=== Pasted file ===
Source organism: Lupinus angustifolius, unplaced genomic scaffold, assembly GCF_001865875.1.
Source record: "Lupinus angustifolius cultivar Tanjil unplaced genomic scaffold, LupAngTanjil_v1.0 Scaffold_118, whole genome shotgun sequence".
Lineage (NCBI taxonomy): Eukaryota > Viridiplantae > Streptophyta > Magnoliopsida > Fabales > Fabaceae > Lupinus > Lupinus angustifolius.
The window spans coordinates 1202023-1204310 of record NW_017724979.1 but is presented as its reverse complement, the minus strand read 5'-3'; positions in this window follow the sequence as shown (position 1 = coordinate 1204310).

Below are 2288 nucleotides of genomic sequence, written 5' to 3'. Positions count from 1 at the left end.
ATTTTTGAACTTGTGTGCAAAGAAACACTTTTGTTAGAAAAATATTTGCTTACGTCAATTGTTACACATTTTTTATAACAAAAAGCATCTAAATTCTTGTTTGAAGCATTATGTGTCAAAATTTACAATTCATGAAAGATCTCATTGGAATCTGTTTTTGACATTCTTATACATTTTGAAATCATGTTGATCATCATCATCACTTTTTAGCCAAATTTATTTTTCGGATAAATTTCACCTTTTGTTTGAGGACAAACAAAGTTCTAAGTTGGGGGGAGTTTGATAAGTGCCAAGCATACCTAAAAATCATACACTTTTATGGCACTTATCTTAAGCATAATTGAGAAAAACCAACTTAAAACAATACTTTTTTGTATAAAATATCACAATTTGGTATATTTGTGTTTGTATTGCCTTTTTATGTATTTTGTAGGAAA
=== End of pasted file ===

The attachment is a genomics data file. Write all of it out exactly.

Source organism: Lupinus angustifolius, unplaced genomic scaffold, assembly GCF_001865875.1.
Source record: "Lupinus angustifolius cultivar Tanjil unplaced genomic scaffold, LupAngTanjil_v1.0 Scaffold_118, whole genome shotgun sequence".
Lineage (NCBI taxonomy): Eukaryota > Viridiplantae > Streptophyta > Magnoliopsida > Fabales > Fabaceae > Lupinus > Lupinus angustifolius.
The window spans coordinates 1202023-1204310 of record NW_017724979.1 but is presented as its reverse complement, the minus strand read 5'-3'; positions in this window follow the sequence as shown (position 1 = coordinate 1204310).

Below are 2288 nucleotides of genomic sequence, written 5' to 3'. Positions count from 1 at the left end.
ATTTTTGAACTTGTGTGCAAAGAAACACTTTTGTTAGAAAAATATTTGCTTACGTCAATTGTTACACATTTTTTATAACAAAAAGCATCTAAATTCTTGTTTGAAGCATTATGTGTCAAAATTTACAATTCATGAAAGATCTCATTGGAATCTGTTTTTGACATTCTTATACATTTTGAAATCATGTTGATCATCATCATCACTTTTTAGCCAAATTTATTTTTCGGATAAATTTCACCTTTTGTTTGAGGACAAACAAAGTTCTAAGTTGGGGGGAGTTTGATAAGTGCCAAGCATACCTAAAAATCATACACTTTTATGGCACTTATCTTAAGCATAATTGAGAAAAACCAACTTAAAACAATACTTTTTTGTATAAAATATCACAATTTGGTATATTTGTGTTTGTATTGCCTTTTTATGTATTTTGTAGGAAA